Measure Experience, Not Numbers

Email is one of the most measurable direct marketing channels, but we email marketers don’t typically do a great job of measuring it. Usually because we measure too much and use too little of what we measure. Jim Sterne, the keynote speaker here at the Email Insider Summit today reminds us that strategies without metrics are only wishes. He quoted the oft heard quip, “ Do not use stats as a drunkard uses a lamp post â€" for support rather than illumination.”

Jim reminds us that the only three business metrics that count are increased revenue, lower expenses and increased customer satisfaction. I would argue that especially in email, it’s very true that the last is the only way to achieve the first two. The only way to improve response and revenue from email marketing is to create great subscriber experiences. It's pretty simple - give your subscribers what they want (relevance, power, control, insight, fame) and they will give you what you want (revenue, response, engagement).

There is a penalty in email for not paying attention to subscriber experience â€" a penalty that does not exist in other direct channels. It's the "report spam" button. Email is a wonderful tool, and a great way to establish my reputation and build relationships. But it’s also the fastest way to destroy my reputation by looking like a spammer.

The experiences we create must be important to the subscriber, not by what we as corporate messengers think is important. Everything we measure has to be about the customer, not about the company. This is especially true in our Web 2.0 world where we don’t have total control over the entire customer experience, nor are we marketers the primary source of information about our own products and solutions. So it's imperative that we measure not just campaign level success, but success determined by the value of each email subscriber.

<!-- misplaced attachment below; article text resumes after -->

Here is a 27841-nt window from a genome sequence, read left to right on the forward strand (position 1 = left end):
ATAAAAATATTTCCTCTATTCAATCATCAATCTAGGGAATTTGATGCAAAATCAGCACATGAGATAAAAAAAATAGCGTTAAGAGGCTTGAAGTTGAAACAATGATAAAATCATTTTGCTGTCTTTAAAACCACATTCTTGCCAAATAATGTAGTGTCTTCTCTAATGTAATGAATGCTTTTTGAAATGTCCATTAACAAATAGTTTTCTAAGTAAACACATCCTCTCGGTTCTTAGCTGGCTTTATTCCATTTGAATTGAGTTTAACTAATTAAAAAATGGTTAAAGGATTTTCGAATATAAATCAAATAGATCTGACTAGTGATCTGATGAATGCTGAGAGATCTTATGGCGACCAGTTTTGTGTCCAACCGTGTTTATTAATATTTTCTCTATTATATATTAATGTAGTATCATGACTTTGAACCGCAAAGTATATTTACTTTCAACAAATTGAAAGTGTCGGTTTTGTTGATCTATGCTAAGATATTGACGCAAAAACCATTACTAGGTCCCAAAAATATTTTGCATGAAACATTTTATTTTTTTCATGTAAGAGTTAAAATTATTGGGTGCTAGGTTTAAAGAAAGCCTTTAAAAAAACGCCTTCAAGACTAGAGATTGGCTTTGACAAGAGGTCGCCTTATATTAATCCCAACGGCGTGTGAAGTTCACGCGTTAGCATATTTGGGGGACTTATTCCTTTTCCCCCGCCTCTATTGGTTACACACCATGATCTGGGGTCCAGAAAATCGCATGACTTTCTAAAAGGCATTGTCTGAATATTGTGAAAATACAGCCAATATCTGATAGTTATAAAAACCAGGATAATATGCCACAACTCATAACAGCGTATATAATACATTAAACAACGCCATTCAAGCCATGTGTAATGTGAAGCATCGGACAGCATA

In my work with the DMA/Email Experience Council, we developed an ROI worksheet around the value of an email address. (Download it free from the eec site at â€" visit the Whitepaper Room). Jim talked about the value of an email address measured not just by what I might buy today, but by email subscribers’ propensity to buy again and their response rates. Consider that an email address is not necessarily a lifetime connection â€" people change their email addresses often.

Jim opened his talk with an analogy of the past. It used to be that we all saw the same shows on television last night, heard the same jokes on the Ed Sullivan show. Today, we are having disjointed, unique, personal experiences online. And wow, do we want to share those experiences! So the challenge for the email marketer is to participate appropriately and authentically in both the experiences themselves as well as the story telling, and measure our success based on subscriber value â€" which leads to profits.

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